II.  The NCAA’s Historic Dominance in the Courts

The movement to attain compensation for college athletes mainly depends upon whether the athletes are defined as employees of the NCAA.  Lytal, supra at 175.  If college athletes are legally defined as employees, they would gain access to labor law protections and would secure their right to compensation for their performance.  See id.  However, despite several efforts to gain employment status, the courts have upheld the “amateurism” rules of the NCAA, which bar all college athletes from receiving compensation.  See id. at 177.

One of the first major challenges to the NCAA’s amateurism rules arose in Waldrep v. Texas Employers Insurance Ass’n, 21 S.W.3d 692, 693 (Tex. App. 2000).  The issue in Waldrep revolved around a Texas Christian University (TCU) football player, Kent Waldrep, who sustained severe injuries, which included paralysis, while competing.  See id. at 696.  Waldrep argued that his signed letter of intent and financial aid agreement made him an employee of TCU, and thus he was eligible to receive workers’ compensation for the injuries he sustained.  See id.  The court ruled that both Waldrep and TCU understood that the rules of the NCAA applied to their relationship.  See id. at 700–01.  The NCAA’s rules explicitly state that athletes are not considered employees; therefore, Waldrep was barred from receiving workers’ compensation.  See id. at 701.  This result has been mirrored by several other holdings throughout the years, which further discourages the idea that college athletes will ever gain the benefits of employment through judicial challenges.  Patrick Vint, Ranking the NCAA’s 5 Biggest Legal Battles, from Least to Most Threatening, SBNATION (Mar. 20, 2014, 9:00 AM),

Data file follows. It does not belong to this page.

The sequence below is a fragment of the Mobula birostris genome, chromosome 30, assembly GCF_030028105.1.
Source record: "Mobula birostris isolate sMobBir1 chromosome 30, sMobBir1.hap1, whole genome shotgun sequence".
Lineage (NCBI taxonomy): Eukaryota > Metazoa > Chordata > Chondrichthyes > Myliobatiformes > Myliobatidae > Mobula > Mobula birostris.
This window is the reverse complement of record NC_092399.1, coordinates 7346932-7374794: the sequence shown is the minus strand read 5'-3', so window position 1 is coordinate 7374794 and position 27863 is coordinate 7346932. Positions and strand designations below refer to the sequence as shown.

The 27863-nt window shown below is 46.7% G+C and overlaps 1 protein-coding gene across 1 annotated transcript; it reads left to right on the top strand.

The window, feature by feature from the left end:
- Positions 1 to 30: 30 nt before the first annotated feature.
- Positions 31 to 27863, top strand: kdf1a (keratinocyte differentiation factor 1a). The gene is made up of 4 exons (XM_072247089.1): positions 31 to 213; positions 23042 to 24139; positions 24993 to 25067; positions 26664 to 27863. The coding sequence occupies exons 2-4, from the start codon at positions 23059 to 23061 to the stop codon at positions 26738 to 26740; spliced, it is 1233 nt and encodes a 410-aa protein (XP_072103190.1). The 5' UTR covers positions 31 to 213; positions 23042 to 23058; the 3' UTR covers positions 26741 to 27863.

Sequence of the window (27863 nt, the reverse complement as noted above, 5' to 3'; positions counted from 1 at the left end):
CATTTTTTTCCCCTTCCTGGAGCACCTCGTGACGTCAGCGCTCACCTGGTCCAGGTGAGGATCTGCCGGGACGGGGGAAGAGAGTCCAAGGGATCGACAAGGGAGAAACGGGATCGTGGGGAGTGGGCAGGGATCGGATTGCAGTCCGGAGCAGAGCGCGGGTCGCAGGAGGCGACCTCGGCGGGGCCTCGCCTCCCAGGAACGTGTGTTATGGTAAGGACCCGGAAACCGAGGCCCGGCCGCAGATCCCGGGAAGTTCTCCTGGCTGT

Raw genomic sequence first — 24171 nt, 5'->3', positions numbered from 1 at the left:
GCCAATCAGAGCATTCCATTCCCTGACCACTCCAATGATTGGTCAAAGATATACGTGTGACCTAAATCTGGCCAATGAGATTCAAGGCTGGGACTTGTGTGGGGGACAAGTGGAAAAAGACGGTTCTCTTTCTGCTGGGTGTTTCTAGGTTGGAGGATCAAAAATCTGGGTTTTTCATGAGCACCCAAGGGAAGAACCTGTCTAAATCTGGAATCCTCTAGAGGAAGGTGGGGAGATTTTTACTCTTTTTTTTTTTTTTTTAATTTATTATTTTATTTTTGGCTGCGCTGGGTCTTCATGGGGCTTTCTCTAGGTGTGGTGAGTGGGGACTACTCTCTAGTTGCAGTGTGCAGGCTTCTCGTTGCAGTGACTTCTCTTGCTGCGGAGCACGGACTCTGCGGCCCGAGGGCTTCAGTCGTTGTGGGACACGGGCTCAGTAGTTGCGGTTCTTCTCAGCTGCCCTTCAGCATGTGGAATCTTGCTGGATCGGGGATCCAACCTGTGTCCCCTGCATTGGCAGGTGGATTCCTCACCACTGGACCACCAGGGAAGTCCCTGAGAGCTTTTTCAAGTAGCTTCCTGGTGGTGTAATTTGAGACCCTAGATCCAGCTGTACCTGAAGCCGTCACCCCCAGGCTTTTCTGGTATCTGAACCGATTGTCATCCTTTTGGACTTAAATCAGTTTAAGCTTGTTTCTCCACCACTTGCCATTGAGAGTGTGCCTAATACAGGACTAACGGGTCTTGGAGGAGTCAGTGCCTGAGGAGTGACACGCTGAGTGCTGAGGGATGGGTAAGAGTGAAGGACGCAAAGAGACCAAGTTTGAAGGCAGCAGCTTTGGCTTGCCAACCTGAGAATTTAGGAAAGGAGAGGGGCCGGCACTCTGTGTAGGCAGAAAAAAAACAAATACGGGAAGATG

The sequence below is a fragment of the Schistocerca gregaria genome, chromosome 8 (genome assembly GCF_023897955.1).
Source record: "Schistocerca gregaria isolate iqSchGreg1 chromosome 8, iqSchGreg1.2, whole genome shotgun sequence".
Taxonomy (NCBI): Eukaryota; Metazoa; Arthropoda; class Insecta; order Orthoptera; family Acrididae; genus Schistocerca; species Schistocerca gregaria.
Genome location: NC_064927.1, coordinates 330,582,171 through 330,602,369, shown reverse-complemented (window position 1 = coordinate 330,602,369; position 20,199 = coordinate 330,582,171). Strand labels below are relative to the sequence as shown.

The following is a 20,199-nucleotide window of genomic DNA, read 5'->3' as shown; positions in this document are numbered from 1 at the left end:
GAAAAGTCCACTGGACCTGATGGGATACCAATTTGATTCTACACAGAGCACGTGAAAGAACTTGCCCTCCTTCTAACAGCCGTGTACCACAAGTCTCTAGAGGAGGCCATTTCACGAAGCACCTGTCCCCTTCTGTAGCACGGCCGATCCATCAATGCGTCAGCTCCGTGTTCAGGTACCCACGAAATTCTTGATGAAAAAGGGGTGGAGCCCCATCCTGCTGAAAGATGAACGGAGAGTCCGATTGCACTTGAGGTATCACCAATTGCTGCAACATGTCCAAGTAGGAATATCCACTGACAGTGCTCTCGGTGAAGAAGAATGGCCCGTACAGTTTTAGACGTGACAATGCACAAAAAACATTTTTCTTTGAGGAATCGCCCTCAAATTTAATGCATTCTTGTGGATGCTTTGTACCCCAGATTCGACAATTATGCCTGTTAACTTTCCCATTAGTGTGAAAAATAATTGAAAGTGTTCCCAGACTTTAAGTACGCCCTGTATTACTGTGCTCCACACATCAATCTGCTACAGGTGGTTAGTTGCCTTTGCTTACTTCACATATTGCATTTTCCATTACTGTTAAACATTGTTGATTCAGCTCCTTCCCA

Even in the rare cases of judicial success over the NCAA, the courts have created limitations that bog down the advancement of the pay-for-play concept.  See id.  In O’Bannon v. NCAA, a group of college athletes claimed the NCAA violated the Sherman Antitrust Act by refusing to compensate players for the use of their name, image, and likeness.  O’Bannon v. NCAA, 802 F.3d 1049, 1052 (9th Cir. 2015).  The court found that the NCAA’s ban on an athlete’s ability to be compensated for their name, image, and likeness violated antitrust laws.  See id. at 1068.  Originally, the O’Bannon decision seemed like a major win for college athletes.  See id. at 1073.  However, the court placed limitations on the remedies that college athletes can receive.  See id. at 1078.  The court held that college athletes were injured in fact; but, they could only receive educational compensation up to the cost of attendance.  See id.  Therefore, even though athletes can obtain compensation for their education, they may not receive additional financial benefits for any noneducational uses.  See id.  The O’Bannon decision is considered a success in the long fight against the NCAA; yet, it still fails to secure the compensation that college athletes rightfully deserve.  Vint, supra.